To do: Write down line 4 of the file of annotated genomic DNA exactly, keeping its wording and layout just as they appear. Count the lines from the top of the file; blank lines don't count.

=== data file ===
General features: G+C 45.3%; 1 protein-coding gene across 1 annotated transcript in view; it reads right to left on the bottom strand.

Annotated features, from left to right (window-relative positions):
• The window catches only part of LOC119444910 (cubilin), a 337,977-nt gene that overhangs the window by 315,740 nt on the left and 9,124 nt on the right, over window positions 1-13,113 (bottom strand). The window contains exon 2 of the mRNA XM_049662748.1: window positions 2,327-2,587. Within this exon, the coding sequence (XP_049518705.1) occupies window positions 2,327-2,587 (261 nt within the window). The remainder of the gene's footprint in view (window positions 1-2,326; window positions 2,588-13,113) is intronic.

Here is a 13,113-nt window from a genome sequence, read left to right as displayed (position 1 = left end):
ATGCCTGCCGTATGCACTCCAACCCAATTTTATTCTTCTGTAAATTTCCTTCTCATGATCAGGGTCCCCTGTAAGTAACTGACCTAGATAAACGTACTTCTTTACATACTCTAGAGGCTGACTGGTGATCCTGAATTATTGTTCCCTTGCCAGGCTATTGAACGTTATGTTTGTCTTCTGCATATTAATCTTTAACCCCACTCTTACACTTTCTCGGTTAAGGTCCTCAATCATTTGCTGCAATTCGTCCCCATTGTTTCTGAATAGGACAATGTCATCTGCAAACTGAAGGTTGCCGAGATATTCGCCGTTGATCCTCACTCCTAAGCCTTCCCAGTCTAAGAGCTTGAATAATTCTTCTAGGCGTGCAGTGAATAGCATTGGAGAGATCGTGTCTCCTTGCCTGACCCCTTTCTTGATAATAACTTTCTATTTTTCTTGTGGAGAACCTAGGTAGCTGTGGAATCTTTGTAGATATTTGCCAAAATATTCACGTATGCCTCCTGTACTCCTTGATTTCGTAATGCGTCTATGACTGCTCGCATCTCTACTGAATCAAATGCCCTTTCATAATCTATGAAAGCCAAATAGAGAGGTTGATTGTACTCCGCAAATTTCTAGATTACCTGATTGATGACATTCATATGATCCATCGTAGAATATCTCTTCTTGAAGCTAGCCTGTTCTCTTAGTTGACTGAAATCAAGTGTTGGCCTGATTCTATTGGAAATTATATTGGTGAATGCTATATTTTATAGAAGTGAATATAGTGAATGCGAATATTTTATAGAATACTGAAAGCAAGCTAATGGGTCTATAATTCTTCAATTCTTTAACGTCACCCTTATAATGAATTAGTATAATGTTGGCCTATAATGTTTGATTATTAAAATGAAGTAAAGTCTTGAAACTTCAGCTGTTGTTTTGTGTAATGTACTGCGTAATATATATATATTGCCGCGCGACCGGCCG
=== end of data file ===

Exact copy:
Here is a 13,113-nt window from a genome sequence, read left to right as displayed (position 1 = left end):